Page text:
Vashtie Kola, a child of Trinidadian immigrants and East Village “it girl,” has an evolving career that’s included a clothing line, music videos, Air Jordans, and a whole lot of nicknames. NY1's Budd Mishkin filed the following "One On 1" report.
She's been called "downtown's sweetheart,” and that's only one of Vashtie Kola's nicknames.
Among the others?
"King Vashtie, Vashtizzel, Vashtee-Z, Vash Money,” says Kola.
From her East Village apartment, she oversees a burgeoning career with many tentacles.
She directs music videos, plans parties, occasionally with rap star Q-Tip as co-host and DJ. She started her clothing line Violette after young women responded to her blogs about fashion.
"It was a complete shock to me, just to see people wearing the same old clothes my friends make fun of me for wearing, seeing girls buying these clothes to match that look," says Kola.
She is credited with being the first woman to design an Air Jordan sneaker, and she's preparing to direct her first feature film.
Kola attributes her drive to growing up as the child of immigrants from Trinidad.
"It was always a struggle for me trying to understand who they were, why we didn't understand each other. They said ‘you’re a lazy American child, you need to be working, doing X, Y, Z.’ So, early on I had this work ethic of working really hard," says Kola.
She says her ability to transition from music videos to party planning to fashion comes from feeling comfortable in different settings.
"Whether it's the hood or the suburbs, everything from rap music to hardcore music," says Kola. "I think people who know what’s going on in pop culture or today, they see me as someone who has an understanding of those worlds."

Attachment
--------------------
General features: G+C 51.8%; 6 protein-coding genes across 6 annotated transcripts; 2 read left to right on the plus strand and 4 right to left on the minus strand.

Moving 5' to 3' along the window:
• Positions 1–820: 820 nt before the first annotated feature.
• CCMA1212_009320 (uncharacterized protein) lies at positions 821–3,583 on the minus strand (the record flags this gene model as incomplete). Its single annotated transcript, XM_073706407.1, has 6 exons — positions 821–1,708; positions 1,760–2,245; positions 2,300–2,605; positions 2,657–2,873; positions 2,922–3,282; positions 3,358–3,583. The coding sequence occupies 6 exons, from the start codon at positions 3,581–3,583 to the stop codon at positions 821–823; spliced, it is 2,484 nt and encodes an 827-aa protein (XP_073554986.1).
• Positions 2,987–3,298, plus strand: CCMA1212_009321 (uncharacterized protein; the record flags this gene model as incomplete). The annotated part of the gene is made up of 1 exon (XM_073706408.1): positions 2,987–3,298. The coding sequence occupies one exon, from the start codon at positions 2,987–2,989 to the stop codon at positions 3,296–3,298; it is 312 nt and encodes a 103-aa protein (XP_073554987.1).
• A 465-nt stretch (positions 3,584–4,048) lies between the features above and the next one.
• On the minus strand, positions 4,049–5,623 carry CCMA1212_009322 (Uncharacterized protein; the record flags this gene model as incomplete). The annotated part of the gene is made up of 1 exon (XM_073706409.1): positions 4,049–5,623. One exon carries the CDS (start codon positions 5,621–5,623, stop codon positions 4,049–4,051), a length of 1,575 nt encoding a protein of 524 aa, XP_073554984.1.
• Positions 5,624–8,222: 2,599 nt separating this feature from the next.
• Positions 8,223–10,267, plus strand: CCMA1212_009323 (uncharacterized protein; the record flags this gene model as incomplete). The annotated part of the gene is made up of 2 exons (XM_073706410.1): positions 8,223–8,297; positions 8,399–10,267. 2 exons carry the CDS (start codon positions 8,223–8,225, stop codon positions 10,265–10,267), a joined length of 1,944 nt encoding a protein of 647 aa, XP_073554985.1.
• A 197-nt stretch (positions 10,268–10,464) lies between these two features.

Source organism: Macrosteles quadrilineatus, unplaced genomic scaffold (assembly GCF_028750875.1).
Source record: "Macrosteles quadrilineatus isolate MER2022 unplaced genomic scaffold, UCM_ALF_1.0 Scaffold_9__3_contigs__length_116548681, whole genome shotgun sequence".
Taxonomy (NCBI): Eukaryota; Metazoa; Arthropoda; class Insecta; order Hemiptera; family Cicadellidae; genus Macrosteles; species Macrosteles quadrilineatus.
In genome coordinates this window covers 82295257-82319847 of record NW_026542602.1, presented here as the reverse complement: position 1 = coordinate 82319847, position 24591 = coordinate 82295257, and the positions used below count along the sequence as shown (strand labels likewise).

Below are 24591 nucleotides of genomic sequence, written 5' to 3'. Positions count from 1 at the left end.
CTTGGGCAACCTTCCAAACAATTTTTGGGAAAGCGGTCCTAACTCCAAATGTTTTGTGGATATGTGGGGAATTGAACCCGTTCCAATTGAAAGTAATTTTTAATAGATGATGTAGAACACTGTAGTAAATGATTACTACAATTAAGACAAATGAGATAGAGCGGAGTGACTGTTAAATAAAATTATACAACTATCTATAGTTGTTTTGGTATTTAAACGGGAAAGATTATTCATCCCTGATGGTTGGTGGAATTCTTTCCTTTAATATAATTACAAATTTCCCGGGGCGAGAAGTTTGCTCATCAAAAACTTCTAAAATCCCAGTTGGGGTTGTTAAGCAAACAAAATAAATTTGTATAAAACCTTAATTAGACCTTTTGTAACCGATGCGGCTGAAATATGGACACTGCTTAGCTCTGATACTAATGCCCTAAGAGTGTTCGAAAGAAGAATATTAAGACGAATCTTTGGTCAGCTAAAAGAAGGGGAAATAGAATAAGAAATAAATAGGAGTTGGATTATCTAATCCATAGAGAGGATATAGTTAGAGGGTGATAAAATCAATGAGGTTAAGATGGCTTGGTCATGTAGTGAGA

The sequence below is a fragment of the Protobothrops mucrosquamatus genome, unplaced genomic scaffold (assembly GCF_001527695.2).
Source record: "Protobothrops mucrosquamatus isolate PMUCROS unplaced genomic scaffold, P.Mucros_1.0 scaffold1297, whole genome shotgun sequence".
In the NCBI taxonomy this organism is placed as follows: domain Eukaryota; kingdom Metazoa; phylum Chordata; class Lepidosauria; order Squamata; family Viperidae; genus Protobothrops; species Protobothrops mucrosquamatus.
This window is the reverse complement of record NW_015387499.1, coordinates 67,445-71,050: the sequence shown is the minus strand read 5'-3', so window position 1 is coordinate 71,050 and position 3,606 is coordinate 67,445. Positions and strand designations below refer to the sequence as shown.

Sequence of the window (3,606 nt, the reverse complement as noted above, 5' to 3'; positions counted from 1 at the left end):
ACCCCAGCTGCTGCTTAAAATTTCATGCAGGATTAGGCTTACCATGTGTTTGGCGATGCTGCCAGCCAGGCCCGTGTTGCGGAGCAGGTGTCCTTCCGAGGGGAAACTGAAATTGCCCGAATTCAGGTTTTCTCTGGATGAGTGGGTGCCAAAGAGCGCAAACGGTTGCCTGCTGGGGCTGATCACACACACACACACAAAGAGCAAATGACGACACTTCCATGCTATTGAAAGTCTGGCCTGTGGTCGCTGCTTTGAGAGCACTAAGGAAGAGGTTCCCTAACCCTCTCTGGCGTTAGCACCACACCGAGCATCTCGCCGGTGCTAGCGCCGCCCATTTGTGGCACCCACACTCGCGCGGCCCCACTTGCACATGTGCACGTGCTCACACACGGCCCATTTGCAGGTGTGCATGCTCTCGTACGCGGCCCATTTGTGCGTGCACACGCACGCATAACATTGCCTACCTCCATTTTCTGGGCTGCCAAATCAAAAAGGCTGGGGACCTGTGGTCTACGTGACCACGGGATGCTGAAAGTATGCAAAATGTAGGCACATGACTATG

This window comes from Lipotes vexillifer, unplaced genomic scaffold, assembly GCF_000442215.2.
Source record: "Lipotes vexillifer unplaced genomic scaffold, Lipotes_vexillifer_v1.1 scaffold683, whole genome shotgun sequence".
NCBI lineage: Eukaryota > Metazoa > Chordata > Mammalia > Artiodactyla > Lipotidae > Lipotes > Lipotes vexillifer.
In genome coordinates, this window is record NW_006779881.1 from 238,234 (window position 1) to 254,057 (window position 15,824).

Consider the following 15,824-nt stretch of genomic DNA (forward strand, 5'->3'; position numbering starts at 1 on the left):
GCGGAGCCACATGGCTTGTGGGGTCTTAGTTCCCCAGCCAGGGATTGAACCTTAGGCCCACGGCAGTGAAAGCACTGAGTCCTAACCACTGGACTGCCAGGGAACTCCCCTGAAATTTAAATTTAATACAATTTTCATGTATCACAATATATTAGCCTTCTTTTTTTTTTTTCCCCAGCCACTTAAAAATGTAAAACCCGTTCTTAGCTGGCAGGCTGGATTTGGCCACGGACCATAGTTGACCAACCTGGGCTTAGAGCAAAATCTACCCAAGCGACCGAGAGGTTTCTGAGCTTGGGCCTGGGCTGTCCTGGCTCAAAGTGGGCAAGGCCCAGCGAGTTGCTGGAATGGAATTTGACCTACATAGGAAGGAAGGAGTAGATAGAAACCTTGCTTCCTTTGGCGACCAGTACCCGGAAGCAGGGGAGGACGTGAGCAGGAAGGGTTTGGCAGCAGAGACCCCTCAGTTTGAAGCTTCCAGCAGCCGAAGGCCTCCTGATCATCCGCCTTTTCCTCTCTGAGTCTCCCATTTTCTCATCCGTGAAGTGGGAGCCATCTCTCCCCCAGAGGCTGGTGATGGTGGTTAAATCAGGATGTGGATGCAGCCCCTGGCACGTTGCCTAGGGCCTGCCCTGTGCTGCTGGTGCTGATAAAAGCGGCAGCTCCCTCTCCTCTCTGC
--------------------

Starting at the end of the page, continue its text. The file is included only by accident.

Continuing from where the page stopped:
She says a good party should invite all types of people no matter who they are, but her growing clout has attracted more than a few bold-face names.
"The Q-Tip party was crazy. It would be a bunch of hood kids from Brooklyn, then Mick Jagger in the DJ booth, then European tourists there just to see Q-Tip. Always a crazy scene, and that's what I love. I wasn't the kid in high school who would sit at the table with girls that were like me,” says Kola.
She’s now an experienced music video director with a hands-on style.
"A lot of directors will sit in a chair and direct,” says Kola. “I'm next to my cameraman and cinematographer and figuring out the shots as they're going."
It was a little rockier when she showed up for her first music video not long after graduating from the School of Visual Arts in 2005.
"Everyone on set is probably 20 years older than me,” says Kola. “They're looking at me like ‘who are you?’ I think at one point a PA came up to me and said ‘talent should go over there, you should be over here,’ and I'm like, ‘Oh my God, do I tell them I'm the director now? It freaked me out."
She has a flashy website and is an active blogger, but her growing status as a downtown tastemaker got a boost this spring from a rather traditional medium — none other than The New York Times.
So she called her mom.